The U.S. economy contracted at a surprisingly sharp 6.1 percent rate in the first quarter as exports and business inventories plummeted. The drop in gross domestic product, reported by the Commerce Department on Wednesday, was much steeper than the 4.9 percent annual rate expected by economists and followed a 6.3 percent decline in the fourth quarter … But the sharp drawdown in inventories is good news as it suggests that manufacturers and retailers have reduced the stock of unsold merchandise to manageable levels and could be instrumental in pulling the economy out of recession.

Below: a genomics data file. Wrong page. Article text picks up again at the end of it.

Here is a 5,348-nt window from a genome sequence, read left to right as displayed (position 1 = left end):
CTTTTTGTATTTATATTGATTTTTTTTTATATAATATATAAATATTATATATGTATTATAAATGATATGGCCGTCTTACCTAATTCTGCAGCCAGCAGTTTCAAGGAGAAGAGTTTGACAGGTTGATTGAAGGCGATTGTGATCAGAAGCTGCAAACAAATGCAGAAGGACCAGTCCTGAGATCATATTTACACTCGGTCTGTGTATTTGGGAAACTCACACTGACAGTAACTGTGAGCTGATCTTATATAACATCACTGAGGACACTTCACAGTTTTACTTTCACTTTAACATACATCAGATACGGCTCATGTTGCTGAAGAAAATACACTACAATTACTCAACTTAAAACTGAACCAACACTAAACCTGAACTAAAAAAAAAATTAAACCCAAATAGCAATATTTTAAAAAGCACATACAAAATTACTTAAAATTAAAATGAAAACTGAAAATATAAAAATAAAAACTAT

Brad similarly notes:
That means that production this spring will be a full 3.5% below what it was in the second quarter of last year, when it ought to be 3.0% above. The only bright sign is that so much of the decline was a fall in inventories.
To their credit, Brad and CNBC also noted that BEA reported that real final sales of domestic product ,that is GDP less change in private inventories, fell by only 3.4 percent on an annualized basis during the first quarter. The decline during the previous quarter, however, was 6.2 percent. Pardon me – but I don’t see much of a silver lining or a bright sign.